No matter what is revealed during the "full review of Oklahoma’s execution procedures" ordered by Oklahoma's Governor, I would be very surprised if Oklahoma succeeds in going forward with Warner's execution in the next two weeks. And I have seen this morning press releases from the ACLU and the NACDL urging a national moratorium on executions nationwide in response to what happened in Oklahoma last night. I doubt that any other state Governors will be quick to announce execution moratorium in states that regularly carry out death sentence, but I also doubt that various groups will let up on the pressure to halt executions.

According to this DPIC "Upcoming Executions" page, there are serious execution dates scheduled in May in the states of Texas, Missouri and Ohio. Notably, as reported in this local article (which I will discuss in a later post), clemency has now been recommended in the Ohio case, and I predict it will be granted. So the states to watch real closely for execution debate an action over the next month are Missouri and Texas.

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April 30, 2014 at 09:55 AM | Permalink

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Comments

Keep in mind that capital punishment is actually far less about the actual execution as it is about DA's able to get lifetime without parole pleas. Without capital punishment, LWOP becomes the max, which means that the highest level plea will allow for the likelihood that the murderer will be able to get out of prison at some point in his life. This in turn reverberates downward, of course, as now the pleas at different levels of murder and assault get lesser maximums than before.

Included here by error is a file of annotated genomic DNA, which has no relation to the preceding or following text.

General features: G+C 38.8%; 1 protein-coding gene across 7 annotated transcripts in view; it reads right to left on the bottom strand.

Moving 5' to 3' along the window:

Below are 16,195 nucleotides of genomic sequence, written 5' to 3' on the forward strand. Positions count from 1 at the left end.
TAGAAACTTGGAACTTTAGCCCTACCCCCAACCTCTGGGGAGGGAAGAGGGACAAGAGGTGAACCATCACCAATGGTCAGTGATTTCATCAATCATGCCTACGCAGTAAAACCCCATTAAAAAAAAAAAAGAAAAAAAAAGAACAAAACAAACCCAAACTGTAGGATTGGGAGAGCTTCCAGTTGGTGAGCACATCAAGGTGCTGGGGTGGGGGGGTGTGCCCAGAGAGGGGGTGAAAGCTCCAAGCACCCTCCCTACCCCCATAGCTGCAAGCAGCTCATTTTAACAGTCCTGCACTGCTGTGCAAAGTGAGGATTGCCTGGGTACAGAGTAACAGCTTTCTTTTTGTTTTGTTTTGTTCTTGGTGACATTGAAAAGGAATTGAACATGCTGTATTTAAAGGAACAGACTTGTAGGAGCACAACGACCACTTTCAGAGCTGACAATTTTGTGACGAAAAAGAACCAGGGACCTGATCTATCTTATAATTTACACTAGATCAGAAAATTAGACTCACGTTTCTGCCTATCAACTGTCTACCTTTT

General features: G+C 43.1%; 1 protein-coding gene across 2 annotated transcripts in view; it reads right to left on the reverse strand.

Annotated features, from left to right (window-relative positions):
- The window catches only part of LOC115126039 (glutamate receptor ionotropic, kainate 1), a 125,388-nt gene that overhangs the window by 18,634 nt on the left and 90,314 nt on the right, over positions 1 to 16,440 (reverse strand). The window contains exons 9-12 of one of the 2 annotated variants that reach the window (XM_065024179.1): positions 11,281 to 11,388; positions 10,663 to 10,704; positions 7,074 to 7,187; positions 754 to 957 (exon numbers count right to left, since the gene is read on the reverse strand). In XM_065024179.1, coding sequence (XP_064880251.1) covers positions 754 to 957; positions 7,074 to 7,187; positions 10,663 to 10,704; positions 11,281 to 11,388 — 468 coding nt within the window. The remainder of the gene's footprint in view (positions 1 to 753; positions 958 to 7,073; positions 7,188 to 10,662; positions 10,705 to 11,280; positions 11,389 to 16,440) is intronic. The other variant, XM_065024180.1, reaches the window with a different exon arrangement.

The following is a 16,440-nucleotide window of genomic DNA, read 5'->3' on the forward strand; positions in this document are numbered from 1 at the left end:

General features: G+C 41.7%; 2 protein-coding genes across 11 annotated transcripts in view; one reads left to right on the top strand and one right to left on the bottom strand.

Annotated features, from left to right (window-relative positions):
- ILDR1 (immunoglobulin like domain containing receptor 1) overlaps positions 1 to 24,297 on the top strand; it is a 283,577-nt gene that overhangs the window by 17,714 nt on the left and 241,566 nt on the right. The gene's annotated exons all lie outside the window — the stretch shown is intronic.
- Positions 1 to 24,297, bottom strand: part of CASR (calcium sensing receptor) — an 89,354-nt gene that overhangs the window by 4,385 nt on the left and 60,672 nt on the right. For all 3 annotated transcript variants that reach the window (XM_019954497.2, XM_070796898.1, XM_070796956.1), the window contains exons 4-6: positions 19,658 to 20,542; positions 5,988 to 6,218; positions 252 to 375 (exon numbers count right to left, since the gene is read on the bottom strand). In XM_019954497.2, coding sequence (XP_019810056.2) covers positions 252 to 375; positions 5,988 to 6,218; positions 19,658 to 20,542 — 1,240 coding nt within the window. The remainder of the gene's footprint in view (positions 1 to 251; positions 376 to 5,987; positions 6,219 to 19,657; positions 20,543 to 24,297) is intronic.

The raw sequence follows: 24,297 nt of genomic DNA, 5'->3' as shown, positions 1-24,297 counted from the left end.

This is not an argument for or against capital punishment, but rather the factual results of how capital punishment actually affects punishment beyond the moral dilemma of the actual execution.

Posted by: Eric Knight | Apr 30, 2014 11:20:39 AM

The death penalty does affect pleas though supermax prisons and so forth can also be used here to determine levels of punishment. And, noting the facts as noted does not answer if the punishment is legitimate. Illegitimate punishments or treatment can be imagined that if allowed would help plea bargains.

Right now "likelihood that the murderer will be able to get out of prison" is present in death penalty states, obviously. If that is the case for LWOP too, there is always a "we mean it" LWOP. This includes the number of death sentences overturned for a range of reasons. So, we are talking scope. And, if "some point" means in your 80s or when you are decrepit or something, the difference is somewhat marginal.

And, if states execute people in single digits over spans of decades, as some do, just how much of a bargaining chip is this in most places? I guess we are dealing with somewhat irrational types though that can go various ways. Also, places like NY seem to have a good number of pleas w/o the death penalty. So, while I understand the overall argument, it just don't take me that far.

Posted by: Joe | Apr 30, 2014 11:38:15 AM

well joe that's why it's time to bring back "I sentence you to spend the rest of your natural life in prison"

as for messed up executions. well sorry but they do have a point. If your agency is so retarded you can manage to fuckup what should be a simple procedure. Pump poison into inmate till dead! you shouldn't be doing any.

last time I looked using poison to kill people is not complicated. hell civilians do it all the time every year with no instruction at all.

Posted by: rodsmith | Apr 30, 2014 11:49:06 AM

"Also, places like NY seem to have a good number of pleas w/o the death penalty."

This shows, Joe, that you completely miss the point. The issue is not that there are fewer pleas, but that the pleas are for lesser sentences.

As for Madeline Cohen, the true believer federal public defender, maybe her further action will be successful, but if the federal courts believe in the rule of law, they'll determine that the Oklahoma proceedings are res judicata.

Posted by: federalist | Apr 30, 2014 11:12:34 PM

interesting fed. "res judicata" that's a non starter or did you miss the new thread about a judges order for sentencing that's being tossed by a higher court even when they can point to no type of conspiracy between the defendant and the judge. Sorry in my book that's the only way to change it at that point.

which of course means if they can't accept a prior judgement that they don't like. they can keep their friggin mouths shut in cases where the shoe is on the other foot.

see me. I figure when they start tossing pig latin in their briefs they are just showing they are full of shit and trying to fast talk the normal people.

Posted by: rodsmith | May 1, 2014 1:56:53 PM